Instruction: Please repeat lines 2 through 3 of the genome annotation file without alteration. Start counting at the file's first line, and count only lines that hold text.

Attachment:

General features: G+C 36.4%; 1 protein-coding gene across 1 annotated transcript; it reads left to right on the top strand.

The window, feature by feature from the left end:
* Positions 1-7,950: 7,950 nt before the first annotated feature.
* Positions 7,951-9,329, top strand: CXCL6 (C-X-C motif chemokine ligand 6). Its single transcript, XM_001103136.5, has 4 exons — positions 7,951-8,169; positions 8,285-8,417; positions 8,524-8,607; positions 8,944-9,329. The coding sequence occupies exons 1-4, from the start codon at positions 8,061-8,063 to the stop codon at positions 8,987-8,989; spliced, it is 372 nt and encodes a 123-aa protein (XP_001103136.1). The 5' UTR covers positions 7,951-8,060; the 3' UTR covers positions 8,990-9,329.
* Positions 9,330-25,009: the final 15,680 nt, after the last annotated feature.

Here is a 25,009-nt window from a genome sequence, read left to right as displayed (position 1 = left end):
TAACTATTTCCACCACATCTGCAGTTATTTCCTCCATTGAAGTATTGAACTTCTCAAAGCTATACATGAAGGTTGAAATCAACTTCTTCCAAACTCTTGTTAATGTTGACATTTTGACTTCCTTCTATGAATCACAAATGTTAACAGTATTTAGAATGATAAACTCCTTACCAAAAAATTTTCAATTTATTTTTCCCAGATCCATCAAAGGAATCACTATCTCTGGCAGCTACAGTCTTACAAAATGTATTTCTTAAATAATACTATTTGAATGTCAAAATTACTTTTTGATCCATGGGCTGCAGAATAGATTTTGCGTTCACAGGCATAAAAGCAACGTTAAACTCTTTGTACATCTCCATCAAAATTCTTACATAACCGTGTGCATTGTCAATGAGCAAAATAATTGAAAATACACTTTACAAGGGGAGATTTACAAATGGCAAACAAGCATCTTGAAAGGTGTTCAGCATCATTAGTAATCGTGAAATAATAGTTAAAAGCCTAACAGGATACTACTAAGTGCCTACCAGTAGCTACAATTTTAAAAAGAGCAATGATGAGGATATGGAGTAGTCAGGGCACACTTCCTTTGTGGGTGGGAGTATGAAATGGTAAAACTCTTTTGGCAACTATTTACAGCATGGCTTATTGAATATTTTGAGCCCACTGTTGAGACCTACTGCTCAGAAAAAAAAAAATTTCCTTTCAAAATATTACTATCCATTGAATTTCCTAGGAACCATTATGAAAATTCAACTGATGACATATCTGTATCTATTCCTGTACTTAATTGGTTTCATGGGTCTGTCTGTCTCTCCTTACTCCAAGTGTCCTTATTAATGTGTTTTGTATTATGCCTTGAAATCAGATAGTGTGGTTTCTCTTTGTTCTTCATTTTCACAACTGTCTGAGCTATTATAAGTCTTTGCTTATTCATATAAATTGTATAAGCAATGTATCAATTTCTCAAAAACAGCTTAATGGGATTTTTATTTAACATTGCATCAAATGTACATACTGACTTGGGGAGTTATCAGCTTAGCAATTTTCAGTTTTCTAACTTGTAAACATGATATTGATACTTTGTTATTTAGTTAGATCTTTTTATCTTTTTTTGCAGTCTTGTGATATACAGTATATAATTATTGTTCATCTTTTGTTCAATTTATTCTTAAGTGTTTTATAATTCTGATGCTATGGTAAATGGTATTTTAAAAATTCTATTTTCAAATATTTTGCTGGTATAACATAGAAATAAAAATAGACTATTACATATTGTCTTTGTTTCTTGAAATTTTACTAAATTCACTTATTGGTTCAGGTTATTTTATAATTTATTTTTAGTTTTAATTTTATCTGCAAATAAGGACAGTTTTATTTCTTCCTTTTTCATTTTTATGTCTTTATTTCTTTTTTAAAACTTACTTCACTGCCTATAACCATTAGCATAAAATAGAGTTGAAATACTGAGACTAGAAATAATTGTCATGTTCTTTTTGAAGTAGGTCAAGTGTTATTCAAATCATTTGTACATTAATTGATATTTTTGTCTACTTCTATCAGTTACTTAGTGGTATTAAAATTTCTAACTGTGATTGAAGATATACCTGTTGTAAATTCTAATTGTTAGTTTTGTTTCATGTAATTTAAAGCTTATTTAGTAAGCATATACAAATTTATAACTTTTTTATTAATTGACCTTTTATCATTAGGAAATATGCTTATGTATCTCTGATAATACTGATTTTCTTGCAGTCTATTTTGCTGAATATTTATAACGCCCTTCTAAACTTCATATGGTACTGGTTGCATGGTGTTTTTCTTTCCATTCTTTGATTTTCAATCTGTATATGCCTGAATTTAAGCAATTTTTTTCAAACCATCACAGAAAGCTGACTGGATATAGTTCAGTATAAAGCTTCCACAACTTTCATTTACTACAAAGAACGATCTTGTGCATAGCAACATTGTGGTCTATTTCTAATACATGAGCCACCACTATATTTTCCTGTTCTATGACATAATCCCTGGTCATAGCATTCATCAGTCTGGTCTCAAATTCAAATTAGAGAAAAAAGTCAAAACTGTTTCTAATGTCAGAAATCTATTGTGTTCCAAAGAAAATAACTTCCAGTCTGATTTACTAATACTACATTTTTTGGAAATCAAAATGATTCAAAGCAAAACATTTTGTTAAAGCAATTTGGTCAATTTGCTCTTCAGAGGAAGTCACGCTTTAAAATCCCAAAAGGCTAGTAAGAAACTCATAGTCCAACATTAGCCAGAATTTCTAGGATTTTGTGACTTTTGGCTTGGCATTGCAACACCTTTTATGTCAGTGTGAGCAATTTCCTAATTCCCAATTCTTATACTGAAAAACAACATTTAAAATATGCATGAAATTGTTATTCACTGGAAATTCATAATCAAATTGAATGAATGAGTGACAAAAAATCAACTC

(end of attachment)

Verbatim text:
The window, feature by feature from the left end:
* Positions 1-7,950: 7,950 nt before the first annotated feature.